# 8.2.3.1.3 - Example: Coffee

8.2.3.1.3 - Example: CoffeeIn the population of Americans who drink coffee, the average daily consumption is 3 cups per day. A university wants to know if their students tend to drink more coffee than the national average. They ask a random sample of 50 students how many cups of coffee they drink each day and found \(\overline{x}=3.8\) and \(s=1.5\). Do they have convincing evidence that their students drink more than the national average?

Amount of coffee consumed is a quantitative variable. We are given that random sampling methods were employed. Because \(n \ge 30\), we can approximate the sampling distribution using a t distribution.

This is a right-tailed test because we want to know if the mean in the sample is ** greater than** the national average.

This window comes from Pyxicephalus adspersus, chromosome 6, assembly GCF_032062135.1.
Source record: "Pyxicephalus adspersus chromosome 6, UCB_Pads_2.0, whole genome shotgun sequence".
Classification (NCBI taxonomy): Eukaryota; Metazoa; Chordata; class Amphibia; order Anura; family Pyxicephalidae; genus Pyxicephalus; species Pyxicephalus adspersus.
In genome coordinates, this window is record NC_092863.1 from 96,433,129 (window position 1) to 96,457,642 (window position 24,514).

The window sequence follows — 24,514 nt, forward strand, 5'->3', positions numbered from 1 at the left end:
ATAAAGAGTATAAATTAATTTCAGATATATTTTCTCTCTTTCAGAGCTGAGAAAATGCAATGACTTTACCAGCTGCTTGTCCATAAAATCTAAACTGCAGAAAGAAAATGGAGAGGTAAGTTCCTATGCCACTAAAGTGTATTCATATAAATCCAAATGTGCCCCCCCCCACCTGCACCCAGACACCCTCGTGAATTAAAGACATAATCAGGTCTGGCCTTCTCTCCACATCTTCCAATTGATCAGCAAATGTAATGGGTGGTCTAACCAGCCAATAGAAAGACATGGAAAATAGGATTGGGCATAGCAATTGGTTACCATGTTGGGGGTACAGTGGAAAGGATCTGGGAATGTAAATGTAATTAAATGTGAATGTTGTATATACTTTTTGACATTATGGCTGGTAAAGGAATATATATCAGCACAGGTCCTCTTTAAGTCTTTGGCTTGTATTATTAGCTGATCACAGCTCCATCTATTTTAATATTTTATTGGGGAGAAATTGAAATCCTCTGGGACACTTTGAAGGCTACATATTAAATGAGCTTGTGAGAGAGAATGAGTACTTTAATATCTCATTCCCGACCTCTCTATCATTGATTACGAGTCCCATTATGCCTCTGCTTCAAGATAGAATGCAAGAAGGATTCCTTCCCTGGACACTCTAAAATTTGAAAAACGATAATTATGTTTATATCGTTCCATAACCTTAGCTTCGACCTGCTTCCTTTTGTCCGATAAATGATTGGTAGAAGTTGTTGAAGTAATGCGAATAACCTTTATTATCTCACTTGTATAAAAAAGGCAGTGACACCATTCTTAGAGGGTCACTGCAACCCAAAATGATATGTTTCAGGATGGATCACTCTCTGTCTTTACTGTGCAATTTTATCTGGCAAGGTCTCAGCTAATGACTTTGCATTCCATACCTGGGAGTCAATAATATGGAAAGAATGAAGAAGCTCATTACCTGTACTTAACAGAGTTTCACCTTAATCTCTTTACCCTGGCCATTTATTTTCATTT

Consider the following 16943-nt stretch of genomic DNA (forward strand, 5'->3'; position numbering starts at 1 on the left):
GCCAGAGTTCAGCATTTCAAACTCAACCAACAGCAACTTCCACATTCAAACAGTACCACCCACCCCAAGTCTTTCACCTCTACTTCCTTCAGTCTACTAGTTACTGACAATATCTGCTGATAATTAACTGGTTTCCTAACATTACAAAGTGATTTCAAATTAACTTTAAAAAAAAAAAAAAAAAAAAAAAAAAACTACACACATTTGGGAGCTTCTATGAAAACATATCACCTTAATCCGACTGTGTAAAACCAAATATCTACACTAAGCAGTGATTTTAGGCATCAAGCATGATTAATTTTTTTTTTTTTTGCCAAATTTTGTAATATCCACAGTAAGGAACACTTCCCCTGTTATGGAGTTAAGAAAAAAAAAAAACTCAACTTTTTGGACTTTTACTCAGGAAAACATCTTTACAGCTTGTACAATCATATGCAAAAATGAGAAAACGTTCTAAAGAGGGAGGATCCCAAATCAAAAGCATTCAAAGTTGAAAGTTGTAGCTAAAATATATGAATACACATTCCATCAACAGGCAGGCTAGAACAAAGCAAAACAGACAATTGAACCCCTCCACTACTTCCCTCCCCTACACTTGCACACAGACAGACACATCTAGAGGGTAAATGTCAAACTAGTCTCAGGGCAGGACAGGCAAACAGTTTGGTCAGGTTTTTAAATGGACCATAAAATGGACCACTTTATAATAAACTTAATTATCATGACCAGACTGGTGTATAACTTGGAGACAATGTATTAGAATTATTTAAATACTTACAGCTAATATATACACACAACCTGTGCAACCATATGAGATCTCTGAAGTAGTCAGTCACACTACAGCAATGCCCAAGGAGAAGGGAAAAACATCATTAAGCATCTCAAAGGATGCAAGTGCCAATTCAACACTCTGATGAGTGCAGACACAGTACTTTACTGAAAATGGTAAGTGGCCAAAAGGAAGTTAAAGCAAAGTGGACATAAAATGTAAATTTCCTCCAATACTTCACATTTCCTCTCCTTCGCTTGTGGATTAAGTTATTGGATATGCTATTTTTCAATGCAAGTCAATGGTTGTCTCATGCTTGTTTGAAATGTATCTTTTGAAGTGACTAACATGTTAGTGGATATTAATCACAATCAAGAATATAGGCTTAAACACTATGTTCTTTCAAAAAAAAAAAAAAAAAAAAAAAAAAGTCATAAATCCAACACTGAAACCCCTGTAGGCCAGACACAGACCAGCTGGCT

\(H_{0}:\mu= 3\)

\(H_{a}:\mu>3\)

Test Statistic: One Group Mean

\(t=\dfrac{\overline{x}-\mu_0}{\dfrac{s}{\sqrt{n}}}\)

\(\overline{x}\) = sample mean

\(\mu_{0}\) = hypothesized population mean

\(s\) = sample standard deviation

\(n\) = sample size

\(t=\dfrac{\overline{x}-\mu_0}{\dfrac{s}{\sqrt{n}}}=\dfrac{3.8-3}{\dfrac{1.5}{\sqrt{50}}}=3.771\)

Our \(t\) test statistic is 3.771

\(df=n-1=50-1=49\)

Using Minitab, we can find that \(P(t > 3.771) =0.0002191\)

p-value = 0.0002191

If \(\mu=3\), then the probability of taking a random sample of \(n=50\) and finding \(\overline{x} \geq 3\) is 0.0002191

\(p\leq.05\), therefore we reject the null hypothesis.

There is convincing evidence to state the mean number of coffees consumed in the population of all students at this university is greater than 3.